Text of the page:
From a perspective of content, although equally important is the one of when the general public saw it. One must figure several months after the NY or LA playdates to get a sense of when the film in question had its effect on those who saw it.

Also, one must keep in mind that the movie season started in September, and the placement of the film's release on the calender in conjunction to the season had some impact.
J. Theakston
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mndean

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Re: 80 Years Ago This Month: March 1933

PostTue Mar 05, 2013 11:25 am

Jack Theakston wrote:
FAR more relevant for comparisons between films than an arbitrary release date is production date, or really, since unusual delays in editing & other post-production work are possible, the date shooting actually concluded. Especially true with pictures set in contemporary times, in which characters make references to contemporary events, celebrities, politics, other films, etc. I find I can usually date '20s & '30s pictures to within a yr or two by skirt length alone.


From a perspective of content, although equally important is the one of when the general public saw it. One must figure several months after the NY or LA playdates to get a sense of when the film in question had its effect on those who saw it.

Also, one must keep in mind that the movie season started in September, and the placement of the film's release on the calender in conjunction to the season had some impact.


I've found from contemporaneous newspaper reports some films played here much earlier (over a month) than their stated release date. They weren't announced as previews in the paper, either. Not sure what to make of that.
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earlytalkiebuffRob

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Re: 80 Years Ago This Month: March 1933

PostMon Feb 20, 2017 2:16 pm

entredeuxguerres wrote:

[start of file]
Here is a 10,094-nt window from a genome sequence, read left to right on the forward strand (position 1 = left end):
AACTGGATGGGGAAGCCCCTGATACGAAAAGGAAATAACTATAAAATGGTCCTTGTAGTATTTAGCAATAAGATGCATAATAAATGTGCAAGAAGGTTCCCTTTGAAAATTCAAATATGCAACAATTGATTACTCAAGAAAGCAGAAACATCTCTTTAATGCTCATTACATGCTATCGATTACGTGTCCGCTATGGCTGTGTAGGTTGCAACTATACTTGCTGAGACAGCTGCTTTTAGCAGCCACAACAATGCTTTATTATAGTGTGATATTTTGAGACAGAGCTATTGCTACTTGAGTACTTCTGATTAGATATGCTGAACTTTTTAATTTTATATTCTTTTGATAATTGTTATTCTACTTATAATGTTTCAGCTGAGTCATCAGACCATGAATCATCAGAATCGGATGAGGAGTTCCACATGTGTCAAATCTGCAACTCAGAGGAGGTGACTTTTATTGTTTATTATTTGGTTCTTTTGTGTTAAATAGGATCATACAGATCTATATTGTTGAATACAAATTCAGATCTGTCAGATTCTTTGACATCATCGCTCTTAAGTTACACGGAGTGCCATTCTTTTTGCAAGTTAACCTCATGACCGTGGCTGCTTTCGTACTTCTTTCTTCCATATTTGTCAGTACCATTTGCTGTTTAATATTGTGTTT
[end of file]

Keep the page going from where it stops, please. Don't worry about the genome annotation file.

dr.giraud wrote:Has anyone seen STRICTLY PERSONAL? I haven't, but have a lobby card with Marjorie Rambeau and Eddie Quillan.


Eddie Quillan...you need know more?


It's on YT, and in a roughish copy, but well worth a look.
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The Blackbird

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Re: 80 Years Ago This Month: March 1933

PostTue Feb 21, 2017 5:56 am

It's just a shame nobody in 1933 had any money to go to the movies with....
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Harlett O'Dowd

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Re: 80 Years Ago This Month: March 1933

PostTue Feb 21, 2017 10:09 am

The Blackbird wrote:It's just a shame nobody in 1933 had any money to go to the movies with....


At least bankers had some time off that month
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Jack Theakston

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Re: 80 Years Ago This Month: March 1933

PostTue Feb 21, 2017 11:01 pm

mndean wrote:I've found from contemporaneous newspaper reports some films played here much earlier (over a month) than their stated release date. They weren't announced as previews in the paper, either. Not sure what to make of that.


That usually means that the studio felt they had a dog and tried to recover costs before they did the major city playdates, where reviews would sink them. GLORIFYING THE AMERICAN GIRL is a classic example of this.
J. Theakston
"You get more out of life when you go out to a movie!"